Kazimir Malevich 1878-1935


Beeren, W. A. L. – Joosten, J. M. – Veneman-Boersma, L. (eds.)


Stedelijk Museum, Amsterdam. 1989. Catalogue number 727. 280 pages. 4to (28,5 x 22,5 cm). Stiff, printed wrappers with deep folding flaps. 215 illustrations, many in colour. Text in English and Russian. Important catalogue of exhibition bringing together the two largest collections of Malevich’s works: the Russian State Museums and The Stedelijk in Amsterdam. In great condition!

Kazimir Severinovich Malevich 1879–1935) was a Russian avant-garde artist and art theorist, whose pioneering work and writing influenced the development of abstract art in the 20th century. He was born in Kiev, to an ethnic Polish family. His concept of Suprematism sought to develop a form of expression that moved as far as possible from the world of natural forms (objectivity) and subject matter in order to access ”the supremacy of pure feeling” and spirituality. Malevich is also sometimes considered to be part of the Ukrainian avant-garde (together with Alexander Archipenko, Sonia Delaunay, Aleksandra Ekster and David Burliuk) that was shaped by Ukrainian-born artists who worked first in Ukraine and later over a geographical span between Europe and America.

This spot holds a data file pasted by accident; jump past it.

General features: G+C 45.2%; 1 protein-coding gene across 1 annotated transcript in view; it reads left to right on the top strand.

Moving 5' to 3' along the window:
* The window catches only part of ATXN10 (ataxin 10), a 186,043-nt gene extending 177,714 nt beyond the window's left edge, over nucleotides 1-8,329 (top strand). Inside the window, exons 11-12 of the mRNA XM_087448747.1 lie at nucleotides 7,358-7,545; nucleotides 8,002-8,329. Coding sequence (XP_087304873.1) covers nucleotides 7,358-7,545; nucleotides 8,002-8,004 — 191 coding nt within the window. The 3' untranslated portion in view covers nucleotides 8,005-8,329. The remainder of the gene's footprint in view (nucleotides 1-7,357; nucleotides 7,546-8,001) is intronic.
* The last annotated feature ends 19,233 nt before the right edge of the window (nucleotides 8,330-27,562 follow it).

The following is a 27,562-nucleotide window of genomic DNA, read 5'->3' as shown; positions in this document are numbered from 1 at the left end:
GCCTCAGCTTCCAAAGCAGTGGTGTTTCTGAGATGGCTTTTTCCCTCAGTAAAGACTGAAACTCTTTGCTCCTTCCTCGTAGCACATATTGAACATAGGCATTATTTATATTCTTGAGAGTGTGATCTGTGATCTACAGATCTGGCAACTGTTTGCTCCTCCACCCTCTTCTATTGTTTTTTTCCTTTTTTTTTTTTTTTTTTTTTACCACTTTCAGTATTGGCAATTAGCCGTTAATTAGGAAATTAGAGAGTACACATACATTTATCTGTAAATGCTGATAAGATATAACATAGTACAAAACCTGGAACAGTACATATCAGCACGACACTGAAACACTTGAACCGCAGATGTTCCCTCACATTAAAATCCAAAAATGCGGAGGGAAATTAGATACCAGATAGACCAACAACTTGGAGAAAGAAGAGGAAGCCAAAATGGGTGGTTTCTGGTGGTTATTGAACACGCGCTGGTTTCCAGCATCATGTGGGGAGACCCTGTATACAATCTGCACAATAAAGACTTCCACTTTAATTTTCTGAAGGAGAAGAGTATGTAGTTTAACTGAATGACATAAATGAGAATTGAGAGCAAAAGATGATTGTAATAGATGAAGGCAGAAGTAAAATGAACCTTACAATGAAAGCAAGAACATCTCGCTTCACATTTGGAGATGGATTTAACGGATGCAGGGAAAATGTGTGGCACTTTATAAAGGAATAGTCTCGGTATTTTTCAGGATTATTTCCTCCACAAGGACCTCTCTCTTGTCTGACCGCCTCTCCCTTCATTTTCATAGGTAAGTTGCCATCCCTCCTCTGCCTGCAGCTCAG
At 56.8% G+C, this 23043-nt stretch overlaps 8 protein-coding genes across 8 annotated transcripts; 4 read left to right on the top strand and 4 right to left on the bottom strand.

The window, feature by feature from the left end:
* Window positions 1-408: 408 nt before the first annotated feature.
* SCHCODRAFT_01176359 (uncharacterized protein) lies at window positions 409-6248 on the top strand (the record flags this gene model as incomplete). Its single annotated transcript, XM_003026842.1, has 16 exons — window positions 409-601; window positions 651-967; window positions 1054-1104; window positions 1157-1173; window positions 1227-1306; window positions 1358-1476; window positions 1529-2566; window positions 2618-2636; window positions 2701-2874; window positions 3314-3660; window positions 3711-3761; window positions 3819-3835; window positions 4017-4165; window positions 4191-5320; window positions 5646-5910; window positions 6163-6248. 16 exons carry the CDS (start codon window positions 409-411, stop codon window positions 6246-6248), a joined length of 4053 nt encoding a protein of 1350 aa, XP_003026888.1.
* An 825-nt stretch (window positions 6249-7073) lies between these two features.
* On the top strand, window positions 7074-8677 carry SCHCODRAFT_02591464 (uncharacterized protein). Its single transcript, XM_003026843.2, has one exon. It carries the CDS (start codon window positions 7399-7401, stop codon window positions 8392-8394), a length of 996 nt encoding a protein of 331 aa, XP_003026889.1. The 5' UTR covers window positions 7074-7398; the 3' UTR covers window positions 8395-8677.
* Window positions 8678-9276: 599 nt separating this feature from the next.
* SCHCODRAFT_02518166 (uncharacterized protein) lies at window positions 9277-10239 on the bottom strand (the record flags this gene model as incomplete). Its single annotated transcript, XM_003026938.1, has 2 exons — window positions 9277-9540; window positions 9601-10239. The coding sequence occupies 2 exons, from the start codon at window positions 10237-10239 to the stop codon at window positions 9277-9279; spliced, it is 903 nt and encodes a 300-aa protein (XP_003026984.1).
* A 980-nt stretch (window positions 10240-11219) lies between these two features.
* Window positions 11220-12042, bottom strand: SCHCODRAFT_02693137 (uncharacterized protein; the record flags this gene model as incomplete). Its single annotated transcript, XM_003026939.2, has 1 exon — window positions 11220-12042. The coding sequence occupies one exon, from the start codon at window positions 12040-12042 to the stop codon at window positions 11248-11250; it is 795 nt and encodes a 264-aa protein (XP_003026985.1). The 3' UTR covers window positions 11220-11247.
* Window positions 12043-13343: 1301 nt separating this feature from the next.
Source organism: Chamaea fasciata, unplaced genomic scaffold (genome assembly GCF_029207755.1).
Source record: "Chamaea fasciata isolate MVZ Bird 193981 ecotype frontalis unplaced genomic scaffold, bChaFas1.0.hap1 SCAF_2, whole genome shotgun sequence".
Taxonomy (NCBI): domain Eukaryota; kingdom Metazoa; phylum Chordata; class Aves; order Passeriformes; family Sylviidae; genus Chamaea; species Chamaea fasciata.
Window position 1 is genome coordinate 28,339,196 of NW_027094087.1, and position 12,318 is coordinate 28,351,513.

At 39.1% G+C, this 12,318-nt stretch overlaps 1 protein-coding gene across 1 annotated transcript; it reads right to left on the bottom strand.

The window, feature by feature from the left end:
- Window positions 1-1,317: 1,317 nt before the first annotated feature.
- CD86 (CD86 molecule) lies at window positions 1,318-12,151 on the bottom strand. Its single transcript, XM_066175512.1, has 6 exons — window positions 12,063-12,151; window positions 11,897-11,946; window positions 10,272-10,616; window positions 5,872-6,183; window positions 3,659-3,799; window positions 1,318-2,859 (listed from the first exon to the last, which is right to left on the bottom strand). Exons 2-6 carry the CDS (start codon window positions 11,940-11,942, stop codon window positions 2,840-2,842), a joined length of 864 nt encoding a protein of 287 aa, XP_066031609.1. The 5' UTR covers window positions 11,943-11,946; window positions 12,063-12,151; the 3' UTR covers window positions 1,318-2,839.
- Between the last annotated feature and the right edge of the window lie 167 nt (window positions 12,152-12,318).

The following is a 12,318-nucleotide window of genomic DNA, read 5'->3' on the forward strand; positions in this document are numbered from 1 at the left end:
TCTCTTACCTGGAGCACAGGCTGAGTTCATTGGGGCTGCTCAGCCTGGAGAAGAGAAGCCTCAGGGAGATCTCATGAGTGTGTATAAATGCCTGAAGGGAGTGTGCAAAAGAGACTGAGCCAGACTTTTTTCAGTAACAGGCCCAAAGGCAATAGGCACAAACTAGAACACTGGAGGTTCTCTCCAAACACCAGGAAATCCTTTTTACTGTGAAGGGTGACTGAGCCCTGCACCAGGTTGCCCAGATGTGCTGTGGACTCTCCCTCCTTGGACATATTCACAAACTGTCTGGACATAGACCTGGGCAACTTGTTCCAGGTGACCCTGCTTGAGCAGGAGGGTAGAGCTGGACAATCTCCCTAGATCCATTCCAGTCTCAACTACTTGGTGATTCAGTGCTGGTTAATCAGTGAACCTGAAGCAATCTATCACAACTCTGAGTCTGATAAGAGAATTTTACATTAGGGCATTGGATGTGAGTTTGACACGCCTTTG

Early on, Malevich worked in a variety of styles, quickly assimilating the movements of Impressionism, Symbolism and Fauvism and, after visiting Paris in 1912, Cubism. Gradually simplifying his style, he developed an approach with key works consisting of pure geometric forms and their relationships to one another, set against minimal grounds. His Black Square (1915), a black square on white, represented the most radically abstract painting known to have been created so far and drew ”an uncrossable line (…) between old art and new art”; Suprematist Composition: White on White (1918), a barely differentiated off-white square superimposed on an off-white ground, would take his ideal of pure abstraction to its logical conclusion. In addition to his paintings, Malevich laid down his theories in writing, such as ”From Cubism and Futurism to Suprematism” (1915) and The Non-Objective World: The Manifesto of Suprematism (1926).


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